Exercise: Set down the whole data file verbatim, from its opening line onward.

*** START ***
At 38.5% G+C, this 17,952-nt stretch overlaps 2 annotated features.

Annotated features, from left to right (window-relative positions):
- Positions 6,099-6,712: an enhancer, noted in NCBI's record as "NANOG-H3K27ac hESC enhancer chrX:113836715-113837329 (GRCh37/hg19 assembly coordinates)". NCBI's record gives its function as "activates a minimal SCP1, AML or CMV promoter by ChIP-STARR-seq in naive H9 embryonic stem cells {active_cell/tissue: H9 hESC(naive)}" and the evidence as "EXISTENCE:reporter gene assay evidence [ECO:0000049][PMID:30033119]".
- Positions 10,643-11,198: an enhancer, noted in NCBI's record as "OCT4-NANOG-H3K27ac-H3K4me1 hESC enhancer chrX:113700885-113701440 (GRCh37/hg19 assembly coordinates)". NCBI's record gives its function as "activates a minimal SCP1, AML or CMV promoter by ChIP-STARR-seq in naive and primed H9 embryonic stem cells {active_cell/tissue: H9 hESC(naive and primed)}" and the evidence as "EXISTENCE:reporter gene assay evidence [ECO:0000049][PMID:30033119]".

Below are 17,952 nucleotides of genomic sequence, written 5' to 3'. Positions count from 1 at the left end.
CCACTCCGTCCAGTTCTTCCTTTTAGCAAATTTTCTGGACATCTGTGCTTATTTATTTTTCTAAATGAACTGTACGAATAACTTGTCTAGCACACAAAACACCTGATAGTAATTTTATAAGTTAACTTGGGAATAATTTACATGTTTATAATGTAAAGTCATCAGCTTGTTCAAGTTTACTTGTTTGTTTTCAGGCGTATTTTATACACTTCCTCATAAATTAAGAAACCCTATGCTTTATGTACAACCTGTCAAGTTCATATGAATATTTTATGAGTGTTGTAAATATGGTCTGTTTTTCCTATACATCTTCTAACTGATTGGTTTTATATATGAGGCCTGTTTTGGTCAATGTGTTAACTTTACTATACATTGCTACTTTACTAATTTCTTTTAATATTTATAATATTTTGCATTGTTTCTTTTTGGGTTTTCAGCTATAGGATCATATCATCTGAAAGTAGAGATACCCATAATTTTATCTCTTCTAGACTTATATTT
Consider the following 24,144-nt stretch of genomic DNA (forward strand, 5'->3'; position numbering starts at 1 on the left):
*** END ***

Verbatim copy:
At 38.5% G+C, this 17,952-nt stretch overlaps 2 annotated features.

Annotated features, from left to right (window-relative positions):
- Positions 6,099-6,712: an enhancer, noted in NCBI's record as "NANOG-H3K27ac hESC enhancer chrX:113836715-113837329 (GRCh37/hg19 assembly coordinates)". NCBI's record gives its function as "activates a minimal SCP1, AML or CMV promoter by ChIP-STARR-seq in naive H9 embryonic stem cells {active_cell/tissue: H9 hESC(naive)}" and the evidence as "EXISTENCE:reporter gene assay evidence [ECO:0000049][PMID:30033119]".
- Positions 10,643-11,198: an enhancer, noted in NCBI's record as "OCT4-NANOG-H3K27ac-H3K4me1 hESC enhancer chrX:113700885-113701440 (GRCh37/hg19 assembly coordinates)". NCBI's record gives its function as "activates a minimal SCP1, AML or CMV promoter by ChIP-STARR-seq in naive and primed H9 embryonic stem cells {active_cell/tissue: H9 hESC(naive and primed)}" and the evidence as "EXISTENCE:reporter gene assay evidence [ECO:0000049][PMID:30033119]".

Below are 17,952 nucleotides of genomic sequence, written 5' to 3'. Positions count from 1 at the left end.
CCACTCCGTCCAGTTCTTCCTTTTAGCAAATTTTCTGGACATCTGTGCTTATTTATTTTTCTAAATGAACTGTACGAATAACTTGTCTAGCACACAAAACACCTGATAGTAATTTTATAAGTTAACTTGGGAATAATTTACATGTTTATAATGTAAAGTCATCAGCTTGTTCAAGTTTACTTGTTTGTTTTCAGGCGTATTTTATACACTTCCTCATAAATTAAGAAACCCTATGCTTTATGTACAACCTGTCAAGTTCATATGAATATTTTATGAGTGTTGTAAATATGGTCTGTTTTTCCTATACATCTTCTAACTGATTGGTTTTATATATGAGGCCTGTTTTGGTCAATGTGTTAACTTTACTATACATTGCTACTTTACTAATTTCTTTTAATATTTATAATATTTTGCATTGTTTCTTTTTGGGTTTTCAGCTATAGGATCATATCATCTGAAAGTAGAGATACCCATAATTTTATCTCTTCTAGACTTATATTT
Consider the following 24,144-nt stretch of genomic DNA (forward strand, 5'->3'; position numbering starts at 1 on the left):